|GAYS IN THE MILITARY|
|What should the U.S. military policy be toward homosexuals? Co-executive director of the Servicemembers Legal Defense Network Michelle Benecke and Robert Maginnis, senior director of national security and foreign affairs at the Family Research Council, take your questions.|
H. Edgington of Enterprise, Alabama asks:
I served in three branches of the combat arms, both as an Enlisted Soldier and Officer, from 1971 to 1993. Our mission was to engage with and destroy the enemy. There is no I, me, or myself. There is only the mission; surviving each day hour by hour. Any distraction, instigated by sex --whether gender or orientation based -- could be fatal. Don't you think allowing gays to serve openly would cause such a distraction?
First, James, let me thank you for your service and sacrifices on behalf of our country. Having commanded a battery in a combat arms branch of service, I appreciate your concern to put the mission first. Permitting known gay people to serve does not cause a fatal distraction to the mission.
Numerous combat veterans of WWII, Korea and Vietnam who have served
with known gay people have told SLDN that what counts is a person's
ability and dedication to their buddies in time of war, not their sexual
orientation. Even General Colin Powell, who opposes military service
by known gay people, conceded in testimony before Congress in 1993 that
gay people are good soldiers. The Pentagon's own report on the subject
has found that gay people are highly motivated to fit into the military
environment and to become a part of the team. RAND, National Defense
Research Institute, Sexual Orientation and U.S Military Personnel Policy:
Options and Assessment 321 (1993).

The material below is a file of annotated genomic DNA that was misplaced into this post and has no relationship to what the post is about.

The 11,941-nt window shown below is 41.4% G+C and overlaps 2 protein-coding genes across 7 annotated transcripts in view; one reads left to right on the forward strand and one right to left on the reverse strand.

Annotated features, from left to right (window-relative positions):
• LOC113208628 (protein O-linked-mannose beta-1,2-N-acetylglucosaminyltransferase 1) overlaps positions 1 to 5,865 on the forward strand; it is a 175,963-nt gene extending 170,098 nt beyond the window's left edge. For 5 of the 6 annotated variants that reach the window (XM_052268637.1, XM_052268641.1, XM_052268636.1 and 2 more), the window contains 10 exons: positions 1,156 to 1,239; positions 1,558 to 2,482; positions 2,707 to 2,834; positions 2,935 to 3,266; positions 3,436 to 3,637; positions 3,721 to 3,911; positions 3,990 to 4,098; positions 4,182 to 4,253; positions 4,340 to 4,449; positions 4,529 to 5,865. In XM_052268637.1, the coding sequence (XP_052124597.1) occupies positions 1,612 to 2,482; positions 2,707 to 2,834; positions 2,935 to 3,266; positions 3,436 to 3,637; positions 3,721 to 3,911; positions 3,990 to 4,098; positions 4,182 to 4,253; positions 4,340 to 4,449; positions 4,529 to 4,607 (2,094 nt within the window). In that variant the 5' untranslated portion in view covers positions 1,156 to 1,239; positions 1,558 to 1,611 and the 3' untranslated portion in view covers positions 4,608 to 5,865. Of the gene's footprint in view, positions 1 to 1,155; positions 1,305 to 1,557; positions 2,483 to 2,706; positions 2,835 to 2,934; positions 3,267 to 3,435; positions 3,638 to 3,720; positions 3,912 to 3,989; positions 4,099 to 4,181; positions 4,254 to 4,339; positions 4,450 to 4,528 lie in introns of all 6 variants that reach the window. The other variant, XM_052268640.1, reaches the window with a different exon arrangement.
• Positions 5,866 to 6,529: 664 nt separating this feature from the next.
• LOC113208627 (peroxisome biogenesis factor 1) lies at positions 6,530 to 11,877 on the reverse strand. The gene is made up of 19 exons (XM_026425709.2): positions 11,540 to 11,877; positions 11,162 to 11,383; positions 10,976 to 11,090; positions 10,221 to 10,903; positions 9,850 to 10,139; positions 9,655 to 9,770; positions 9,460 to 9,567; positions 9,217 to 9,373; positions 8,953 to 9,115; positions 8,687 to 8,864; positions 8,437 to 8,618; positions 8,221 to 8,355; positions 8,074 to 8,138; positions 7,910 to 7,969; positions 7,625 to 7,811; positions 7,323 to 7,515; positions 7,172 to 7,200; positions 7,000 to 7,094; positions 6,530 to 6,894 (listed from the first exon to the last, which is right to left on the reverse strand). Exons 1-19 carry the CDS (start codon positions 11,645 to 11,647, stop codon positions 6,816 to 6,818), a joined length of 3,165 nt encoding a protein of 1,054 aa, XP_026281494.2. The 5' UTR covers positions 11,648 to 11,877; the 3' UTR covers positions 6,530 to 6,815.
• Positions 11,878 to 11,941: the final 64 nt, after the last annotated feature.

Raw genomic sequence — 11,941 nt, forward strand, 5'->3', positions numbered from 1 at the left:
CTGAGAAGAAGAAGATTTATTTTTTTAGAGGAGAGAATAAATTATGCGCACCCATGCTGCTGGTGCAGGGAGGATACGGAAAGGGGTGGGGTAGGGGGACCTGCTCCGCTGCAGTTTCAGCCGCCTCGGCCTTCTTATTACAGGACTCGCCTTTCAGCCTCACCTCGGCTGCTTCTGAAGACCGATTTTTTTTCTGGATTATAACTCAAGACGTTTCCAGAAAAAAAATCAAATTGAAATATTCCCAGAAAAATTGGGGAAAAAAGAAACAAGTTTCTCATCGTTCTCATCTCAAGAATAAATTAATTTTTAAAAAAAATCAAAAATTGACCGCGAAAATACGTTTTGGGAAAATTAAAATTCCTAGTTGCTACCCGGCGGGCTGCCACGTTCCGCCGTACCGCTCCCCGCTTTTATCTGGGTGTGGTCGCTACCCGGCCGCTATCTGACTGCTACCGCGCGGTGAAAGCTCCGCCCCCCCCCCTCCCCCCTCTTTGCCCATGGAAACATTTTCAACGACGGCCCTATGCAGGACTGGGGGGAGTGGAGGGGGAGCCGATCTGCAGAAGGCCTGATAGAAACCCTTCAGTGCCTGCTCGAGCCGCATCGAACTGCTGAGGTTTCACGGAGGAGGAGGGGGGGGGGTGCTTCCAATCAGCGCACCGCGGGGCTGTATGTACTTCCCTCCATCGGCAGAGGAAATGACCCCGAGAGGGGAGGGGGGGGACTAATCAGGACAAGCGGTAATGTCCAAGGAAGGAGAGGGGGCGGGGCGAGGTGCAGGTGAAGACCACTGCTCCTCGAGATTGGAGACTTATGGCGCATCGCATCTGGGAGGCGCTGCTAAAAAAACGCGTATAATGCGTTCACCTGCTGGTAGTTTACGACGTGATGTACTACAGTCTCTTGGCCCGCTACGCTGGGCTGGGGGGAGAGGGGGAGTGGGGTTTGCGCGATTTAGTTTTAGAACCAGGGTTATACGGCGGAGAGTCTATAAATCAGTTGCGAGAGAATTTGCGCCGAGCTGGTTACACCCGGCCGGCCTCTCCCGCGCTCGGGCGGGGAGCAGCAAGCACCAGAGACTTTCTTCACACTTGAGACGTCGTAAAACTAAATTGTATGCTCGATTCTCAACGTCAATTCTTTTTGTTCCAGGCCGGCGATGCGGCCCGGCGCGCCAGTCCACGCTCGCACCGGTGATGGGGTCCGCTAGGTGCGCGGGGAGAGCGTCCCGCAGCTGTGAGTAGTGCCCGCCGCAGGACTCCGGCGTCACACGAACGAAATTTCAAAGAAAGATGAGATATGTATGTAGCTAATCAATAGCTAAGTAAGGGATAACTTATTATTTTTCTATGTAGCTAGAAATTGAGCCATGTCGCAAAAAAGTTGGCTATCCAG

If it were true that gay people undermined the mission, then we would expect to see increased gay discharges from our military during wartime. As Larry Korb and Coit Blacker recently pointed out in a New York Times op-ed, however, precisely the opposite is true. The Navy, for example, discharged only 483 gay men and lesbians - approximately half its annual average - in 1950, at the height of the Korean War, and 461 - about half its average - in 1970, during the Vietnam War. During the Gulf War, the military issued a "stop-loss" order preventing discharges of gay service members until after the fighting was over. Known gay people served, and served well, in each of these situations. They have also served in the militaries of other countries, as described in question two, above.
An example of the real danger to mission accomplishment was revealed recently during the legal proceedings against PVT Calvin Glover, who was convicted in December of bludgeoning PFC Barry Winchell to death in an anti-gay hate crime last summer at Fort Campbell. Every soldier and leader who testified at Glover's court-martial stated that they would go to combat with Winchell without hesitation, even knowing the rumors about his sexual orientation. All testified that Winchell was a superb soldier. All testified that Private Glover -- the man who murdered PFC Winchell -- destroyed their unit's discipline, morale and ability to perform its mission. Who can we count on to carry out the mission? Men like Private Glover, or men like PFC Winchell?
Decisions about who should serve must be based on military readiness. More than 200 years of empirical experience has conclusively demonstrated that "allowing gays to serve openly would cause such a distraction."
In 1993, retired Gen. Norman Schwarzkopf told the Senate Armed Services Committee, "I have experienced the fact that the introduction of an open homosexual into a small unit immediately polarizes that unit and destroys the very bonding that is so important for the unit's survival in time of war." Military experts like Schwarzkopf convinced Congress to codify the longstanding homosexual ban.